Google’s DeepMind AI company received the records of 1.6m NHS patients on an ‘inappropriate legal basis’, according to National Data Guardian (NDG) Dame Fiona Caldicott.
In a letter to NHS Royal Free Hospital Trust’s medical director Stephen Powis, leaked to Sky News, Caldicott says that the data received from the hospital by the London-based AI research lab, without the patients’ knowledge, did not follow guidelines regarding implied consent.
The data was acquired was in regards to the development of DeepMind’s Streams mobile app – which is designed to help clinical teams identify at risk patients and treat them as quickly as possible. This data was used to perform tests on the app, and ensure it met clinical safety standards.
Legally, data can only be shared under the notion of implied consent when a patient’s records are being distributed for the purpose of ‘direct care’. In this case, the app, being still in a development phase, was not in a position to provide direct care.
“It is my view and that of my panel that the purpose for the transfer of 1.6m identifiable patient records to Google DeepMind was for the testing of the Streams application, and not the provision of direct care to patients,” Caldicott wrote. “Given that Streams was going through testing and therefore could not be relied upon for patient care, any role the application might have played in supporting the provision of direct care would have been limited and secondary to the purpose of the data transferred.”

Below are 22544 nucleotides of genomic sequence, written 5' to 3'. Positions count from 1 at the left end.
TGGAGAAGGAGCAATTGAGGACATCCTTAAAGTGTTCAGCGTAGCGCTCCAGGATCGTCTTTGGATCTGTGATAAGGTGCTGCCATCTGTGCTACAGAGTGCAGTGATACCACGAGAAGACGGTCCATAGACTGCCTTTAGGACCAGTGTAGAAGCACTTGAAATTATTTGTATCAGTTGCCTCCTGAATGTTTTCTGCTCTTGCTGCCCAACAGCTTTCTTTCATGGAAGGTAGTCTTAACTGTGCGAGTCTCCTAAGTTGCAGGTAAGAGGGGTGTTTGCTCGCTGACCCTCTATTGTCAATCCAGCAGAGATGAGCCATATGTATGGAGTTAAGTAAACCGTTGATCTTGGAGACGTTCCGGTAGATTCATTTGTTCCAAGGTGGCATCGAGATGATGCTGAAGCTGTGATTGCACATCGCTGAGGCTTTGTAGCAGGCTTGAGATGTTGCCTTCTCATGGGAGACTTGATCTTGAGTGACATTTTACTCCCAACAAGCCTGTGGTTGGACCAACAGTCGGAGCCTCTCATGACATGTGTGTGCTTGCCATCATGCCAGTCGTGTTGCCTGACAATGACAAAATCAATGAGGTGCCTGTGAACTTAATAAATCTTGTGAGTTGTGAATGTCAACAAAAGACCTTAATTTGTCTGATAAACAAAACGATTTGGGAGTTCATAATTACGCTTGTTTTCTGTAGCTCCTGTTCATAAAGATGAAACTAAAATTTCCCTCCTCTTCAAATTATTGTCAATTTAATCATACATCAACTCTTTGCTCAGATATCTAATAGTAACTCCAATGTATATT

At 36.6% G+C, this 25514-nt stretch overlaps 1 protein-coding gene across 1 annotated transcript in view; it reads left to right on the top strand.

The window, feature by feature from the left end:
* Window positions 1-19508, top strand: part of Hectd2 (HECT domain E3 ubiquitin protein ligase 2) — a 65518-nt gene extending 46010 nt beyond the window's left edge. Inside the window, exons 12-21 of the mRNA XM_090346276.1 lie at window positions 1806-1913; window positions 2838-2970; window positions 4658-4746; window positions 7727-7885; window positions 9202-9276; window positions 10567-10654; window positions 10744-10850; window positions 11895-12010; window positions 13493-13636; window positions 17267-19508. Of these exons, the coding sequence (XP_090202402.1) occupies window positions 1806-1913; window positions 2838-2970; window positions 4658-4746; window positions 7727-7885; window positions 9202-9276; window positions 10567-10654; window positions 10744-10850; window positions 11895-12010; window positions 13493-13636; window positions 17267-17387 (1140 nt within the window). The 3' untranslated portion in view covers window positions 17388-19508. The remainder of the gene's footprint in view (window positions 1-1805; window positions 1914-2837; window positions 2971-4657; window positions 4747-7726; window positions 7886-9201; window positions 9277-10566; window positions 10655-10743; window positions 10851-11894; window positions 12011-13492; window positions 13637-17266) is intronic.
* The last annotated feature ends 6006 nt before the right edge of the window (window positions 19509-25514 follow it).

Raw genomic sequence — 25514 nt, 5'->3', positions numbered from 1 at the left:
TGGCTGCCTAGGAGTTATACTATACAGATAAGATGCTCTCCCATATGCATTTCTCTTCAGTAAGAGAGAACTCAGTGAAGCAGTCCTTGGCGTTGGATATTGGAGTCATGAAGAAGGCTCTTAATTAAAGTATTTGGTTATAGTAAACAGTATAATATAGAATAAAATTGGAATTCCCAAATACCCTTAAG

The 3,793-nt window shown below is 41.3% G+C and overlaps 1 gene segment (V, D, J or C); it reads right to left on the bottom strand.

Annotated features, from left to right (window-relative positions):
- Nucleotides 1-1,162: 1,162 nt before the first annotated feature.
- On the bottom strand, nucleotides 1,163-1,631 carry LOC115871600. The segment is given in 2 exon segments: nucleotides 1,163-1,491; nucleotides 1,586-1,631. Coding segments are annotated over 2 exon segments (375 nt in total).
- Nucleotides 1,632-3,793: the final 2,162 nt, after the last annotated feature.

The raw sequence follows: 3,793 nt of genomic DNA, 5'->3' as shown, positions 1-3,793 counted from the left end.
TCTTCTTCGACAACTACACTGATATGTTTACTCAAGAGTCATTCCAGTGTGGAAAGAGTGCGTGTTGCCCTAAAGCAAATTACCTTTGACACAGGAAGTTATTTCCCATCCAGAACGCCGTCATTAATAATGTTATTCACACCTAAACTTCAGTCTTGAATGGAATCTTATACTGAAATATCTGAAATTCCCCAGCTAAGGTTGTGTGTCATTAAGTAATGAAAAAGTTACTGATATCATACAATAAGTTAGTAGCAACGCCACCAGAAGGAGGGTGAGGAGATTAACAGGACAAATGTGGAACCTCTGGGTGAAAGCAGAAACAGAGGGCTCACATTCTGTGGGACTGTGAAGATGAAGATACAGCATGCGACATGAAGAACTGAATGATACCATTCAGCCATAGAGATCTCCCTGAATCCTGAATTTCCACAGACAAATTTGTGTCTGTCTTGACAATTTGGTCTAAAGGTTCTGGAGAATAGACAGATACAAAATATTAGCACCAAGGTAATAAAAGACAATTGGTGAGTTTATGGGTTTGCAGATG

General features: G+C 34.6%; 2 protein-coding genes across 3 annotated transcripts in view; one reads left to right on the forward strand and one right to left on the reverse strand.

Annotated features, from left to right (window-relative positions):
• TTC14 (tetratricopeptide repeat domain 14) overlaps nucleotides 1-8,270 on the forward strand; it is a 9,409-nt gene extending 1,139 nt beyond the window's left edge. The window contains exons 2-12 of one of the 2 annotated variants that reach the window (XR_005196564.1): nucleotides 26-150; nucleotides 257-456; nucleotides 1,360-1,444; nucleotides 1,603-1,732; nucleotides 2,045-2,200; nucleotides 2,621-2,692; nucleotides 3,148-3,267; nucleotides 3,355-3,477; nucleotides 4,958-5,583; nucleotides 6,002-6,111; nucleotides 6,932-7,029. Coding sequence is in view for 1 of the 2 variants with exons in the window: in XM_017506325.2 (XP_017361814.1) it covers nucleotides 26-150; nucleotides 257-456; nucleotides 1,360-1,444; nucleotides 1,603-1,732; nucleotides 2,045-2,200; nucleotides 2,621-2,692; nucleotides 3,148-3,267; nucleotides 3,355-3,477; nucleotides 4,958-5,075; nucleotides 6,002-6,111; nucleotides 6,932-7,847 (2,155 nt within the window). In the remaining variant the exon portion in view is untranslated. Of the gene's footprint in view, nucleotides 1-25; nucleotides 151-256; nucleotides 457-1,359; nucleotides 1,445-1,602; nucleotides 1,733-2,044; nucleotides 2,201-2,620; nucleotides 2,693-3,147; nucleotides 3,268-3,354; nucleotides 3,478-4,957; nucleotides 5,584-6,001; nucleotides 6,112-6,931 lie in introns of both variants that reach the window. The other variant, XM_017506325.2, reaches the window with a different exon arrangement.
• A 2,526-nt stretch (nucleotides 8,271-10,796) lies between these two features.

Caldicott does note that her, and her panel, “keenly appreciate the great benefits that new technologies such Streams can offer to patients,” but this does not relate to the case in question.
Caldicott’s views have been passed on to UK data protection officer Elizabeth Denham at the Information Commissioner’s Office – and the public body is carrying out its own investigation into the sharing of patient data between the Royal Free Hospital and DeepMind.